Compliance And The Use Of High Visibility Safety Apparel

The large influx of what fluorescent work clothing into all types of stores may appear to be the same thing in a slightly different style. In reality, there is a lot of difference between high visibility safety apparel which meets compliancy and those garments you see offered at discount stores. This distinction is important due to the large number of fatalities and injuries that occur in work zones each year. One of the most surprising statistics relate to work zone fatalities is that between 85 and 90 percent occur to motorists and/or their passengers. Of the remaining 10 to 15 percent, workers only make up part of the number with pedestrians, bicyclists and other non-motorized vehicles sharing the remainder. Who Wears High Visibility Safety Apparel?

Most of us recognize high visibility clothing as something that is worn by construction workers. It is also an important part of safety for other types of workers including:

•    Airline Workers

•    Law Enforcement

•    Parking Attendants

•    Warehouse Workers

•    Surveyors

These and many other professions rely on the high visibility of reflective vests, pants and other clothing items to make the individual stand out from the environment. In addition to those that are required to wear highly visible clothing, there are also circumstances that can be much safer by wearing it voluntarily, such as riding a motorcycle.

What is Compliance?

Standards that apply to safety clothing are determined by the International Safety Equipment Association (ISEA) and the American National Standards Institute (ANSI) with OSHA in concurrence with these standards in regards to high-visibility clothing. There are four different classes of workers including Classes 1, 2, 3 and E. These ratings are given according to the speed of traffic, weather conditions encountered and the degree of visibility needed. Class E is given to those who wear pants that are high-visibility but they do not wear any other of the safety garments.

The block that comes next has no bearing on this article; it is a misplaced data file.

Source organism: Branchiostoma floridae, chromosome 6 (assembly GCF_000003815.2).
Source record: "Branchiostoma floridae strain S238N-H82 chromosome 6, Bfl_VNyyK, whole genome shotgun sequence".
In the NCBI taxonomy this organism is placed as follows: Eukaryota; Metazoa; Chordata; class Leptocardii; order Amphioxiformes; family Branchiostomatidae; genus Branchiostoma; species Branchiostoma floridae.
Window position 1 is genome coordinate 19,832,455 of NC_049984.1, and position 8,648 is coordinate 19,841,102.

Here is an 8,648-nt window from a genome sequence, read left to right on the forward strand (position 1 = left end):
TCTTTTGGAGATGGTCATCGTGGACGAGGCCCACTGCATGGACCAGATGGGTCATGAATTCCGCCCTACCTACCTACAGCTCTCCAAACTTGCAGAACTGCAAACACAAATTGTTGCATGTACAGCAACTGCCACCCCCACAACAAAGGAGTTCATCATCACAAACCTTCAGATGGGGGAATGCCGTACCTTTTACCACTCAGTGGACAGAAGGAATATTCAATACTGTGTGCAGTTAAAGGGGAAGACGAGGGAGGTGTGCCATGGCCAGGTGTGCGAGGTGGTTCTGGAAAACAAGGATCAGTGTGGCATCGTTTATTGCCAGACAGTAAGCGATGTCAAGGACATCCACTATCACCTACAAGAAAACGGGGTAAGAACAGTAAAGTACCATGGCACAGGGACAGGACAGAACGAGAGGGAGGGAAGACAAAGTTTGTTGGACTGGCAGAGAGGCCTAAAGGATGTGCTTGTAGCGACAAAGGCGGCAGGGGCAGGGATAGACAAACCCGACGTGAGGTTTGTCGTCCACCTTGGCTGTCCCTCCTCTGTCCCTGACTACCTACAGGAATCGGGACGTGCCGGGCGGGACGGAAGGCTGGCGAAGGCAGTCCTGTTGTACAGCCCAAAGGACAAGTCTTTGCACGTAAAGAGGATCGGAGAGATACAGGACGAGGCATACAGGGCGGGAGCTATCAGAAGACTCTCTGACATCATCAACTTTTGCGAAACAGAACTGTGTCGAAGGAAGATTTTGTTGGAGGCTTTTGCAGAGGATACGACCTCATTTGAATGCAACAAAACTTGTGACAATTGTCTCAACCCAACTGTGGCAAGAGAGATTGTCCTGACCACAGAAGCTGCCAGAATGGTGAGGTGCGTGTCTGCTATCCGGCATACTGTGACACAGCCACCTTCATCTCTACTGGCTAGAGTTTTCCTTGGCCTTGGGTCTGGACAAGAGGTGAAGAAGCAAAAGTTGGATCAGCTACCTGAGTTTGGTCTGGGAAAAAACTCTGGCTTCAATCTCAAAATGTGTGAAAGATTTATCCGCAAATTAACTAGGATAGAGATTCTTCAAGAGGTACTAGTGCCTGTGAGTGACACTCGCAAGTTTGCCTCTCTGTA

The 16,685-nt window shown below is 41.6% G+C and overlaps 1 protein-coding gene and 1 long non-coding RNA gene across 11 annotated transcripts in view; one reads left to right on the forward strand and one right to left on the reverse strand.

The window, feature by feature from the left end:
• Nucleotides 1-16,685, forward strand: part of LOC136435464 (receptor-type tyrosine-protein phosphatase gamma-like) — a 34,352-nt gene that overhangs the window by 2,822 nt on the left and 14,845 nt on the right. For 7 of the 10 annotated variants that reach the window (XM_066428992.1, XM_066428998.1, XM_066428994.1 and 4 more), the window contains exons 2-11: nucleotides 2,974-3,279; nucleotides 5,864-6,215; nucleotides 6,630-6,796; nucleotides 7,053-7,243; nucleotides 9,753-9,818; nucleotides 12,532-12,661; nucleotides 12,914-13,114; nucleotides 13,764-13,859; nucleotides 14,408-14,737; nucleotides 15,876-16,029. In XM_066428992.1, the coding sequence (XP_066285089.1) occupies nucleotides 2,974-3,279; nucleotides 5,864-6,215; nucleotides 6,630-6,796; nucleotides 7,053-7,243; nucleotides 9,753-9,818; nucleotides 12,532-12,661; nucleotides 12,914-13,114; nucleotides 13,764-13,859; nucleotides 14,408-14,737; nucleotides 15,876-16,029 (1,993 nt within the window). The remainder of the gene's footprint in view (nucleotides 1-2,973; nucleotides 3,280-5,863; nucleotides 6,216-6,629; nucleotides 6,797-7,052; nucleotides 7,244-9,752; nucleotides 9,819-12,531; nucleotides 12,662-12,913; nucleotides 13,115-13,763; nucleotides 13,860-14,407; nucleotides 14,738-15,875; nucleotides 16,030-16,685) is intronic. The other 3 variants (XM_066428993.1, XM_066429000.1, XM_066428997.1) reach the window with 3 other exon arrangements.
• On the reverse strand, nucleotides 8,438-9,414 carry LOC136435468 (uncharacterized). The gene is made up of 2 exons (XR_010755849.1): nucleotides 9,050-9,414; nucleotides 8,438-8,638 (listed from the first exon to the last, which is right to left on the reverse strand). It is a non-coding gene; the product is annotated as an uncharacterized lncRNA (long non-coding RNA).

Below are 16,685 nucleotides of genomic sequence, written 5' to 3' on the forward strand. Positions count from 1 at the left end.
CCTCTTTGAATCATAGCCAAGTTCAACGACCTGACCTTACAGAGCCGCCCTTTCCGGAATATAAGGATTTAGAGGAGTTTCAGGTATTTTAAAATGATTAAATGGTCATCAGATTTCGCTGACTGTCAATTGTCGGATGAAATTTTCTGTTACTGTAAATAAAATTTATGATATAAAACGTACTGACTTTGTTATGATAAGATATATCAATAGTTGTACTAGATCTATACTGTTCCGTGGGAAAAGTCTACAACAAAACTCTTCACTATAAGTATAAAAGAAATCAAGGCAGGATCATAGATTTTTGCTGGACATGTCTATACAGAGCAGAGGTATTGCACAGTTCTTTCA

There are three major elements that determine compliancy to ANSI/ISEA standards for high visibility safety apparel:

1.    Background Material – The color must be yellow-green, red-orange, or red.

2.    Retroreflective Material – Made from reflective material or marked with reflective tape that reflects light.

3.    Garment Design – The configuration of each piece of high visibility safety apparel is specific, resulting in a garment that resembles the human form.

Meeting the Goal

In some instances, wearing safety apparel that is highly visible is the law. In others, it is an option that is up to the employees, participants or employers. Whether wearing high visibility safety apparel is a law or it is elective, enforcing the practice is the only way to reduce the high number of injuries and fatalities that occur each year. While there are different standards that apply to different situations, the more visible the safety clothing is under any circumstances, the easier it will be for workers who are exposed to traffic to be noticed and avoided by drivers in the area. The primary goal of wearing reflective clothing is to get the attention of drivers who might not otherwise be as aware of their environments as is necessary to avoid an accident.




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